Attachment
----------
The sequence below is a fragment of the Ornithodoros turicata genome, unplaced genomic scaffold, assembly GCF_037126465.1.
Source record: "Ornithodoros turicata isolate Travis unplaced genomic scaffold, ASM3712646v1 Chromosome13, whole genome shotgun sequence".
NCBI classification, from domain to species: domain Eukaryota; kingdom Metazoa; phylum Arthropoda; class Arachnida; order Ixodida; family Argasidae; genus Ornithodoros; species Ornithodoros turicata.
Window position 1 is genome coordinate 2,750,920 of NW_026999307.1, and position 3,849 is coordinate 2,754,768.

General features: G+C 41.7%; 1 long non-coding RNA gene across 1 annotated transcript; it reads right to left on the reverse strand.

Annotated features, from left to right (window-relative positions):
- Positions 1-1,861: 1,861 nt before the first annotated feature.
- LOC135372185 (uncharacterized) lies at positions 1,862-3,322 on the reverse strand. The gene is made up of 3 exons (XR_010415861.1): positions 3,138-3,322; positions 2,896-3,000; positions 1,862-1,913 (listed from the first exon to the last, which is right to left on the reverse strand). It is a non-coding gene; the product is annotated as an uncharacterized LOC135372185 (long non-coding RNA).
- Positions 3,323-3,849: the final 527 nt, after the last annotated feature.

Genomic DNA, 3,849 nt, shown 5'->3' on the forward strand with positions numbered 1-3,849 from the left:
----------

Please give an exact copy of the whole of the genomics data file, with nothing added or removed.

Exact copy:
The sequence below is a fragment of the Ornithodoros turicata genome, unplaced genomic scaffold, assembly GCF_037126465.1.
Source record: "Ornithodoros turicata isolate Travis unplaced genomic scaffold, ASM3712646v1 Chromosome13, whole genome shotgun sequence".
NCBI classification, from domain to species: domain Eukaryota; kingdom Metazoa; phylum Arthropoda; class Arachnida; order Ixodida; family Argasidae; genus Ornithodoros; species Ornithodoros turicata.
Window position 1 is genome coordinate 2,750,920 of NW_026999307.1, and position 3,849 is coordinate 2,754,768.

General features: G+C 41.7%; 1 long non-coding RNA gene across 1 annotated transcript; it reads right to left on the reverse strand.

Annotated features, from left to right (window-relative positions):
- Positions 1-1,861: 1,861 nt before the first annotated feature.
- LOC135372185 (uncharacterized) lies at positions 1,862-3,322 on the reverse strand. The gene is made up of 3 exons (XR_010415861.1): positions 3,138-3,322; positions 2,896-3,000; positions 1,862-1,913 (listed from the first exon to the last, which is right to left on the reverse strand). It is a non-coding gene; the product is annotated as an uncharacterized LOC135372185 (long non-coding RNA).
- Positions 3,323-3,849: the final 527 nt, after the last annotated feature.

Genomic DNA, 3,849 nt, shown 5'->3' on the forward strand with positions numbered 1-3,849 from the left: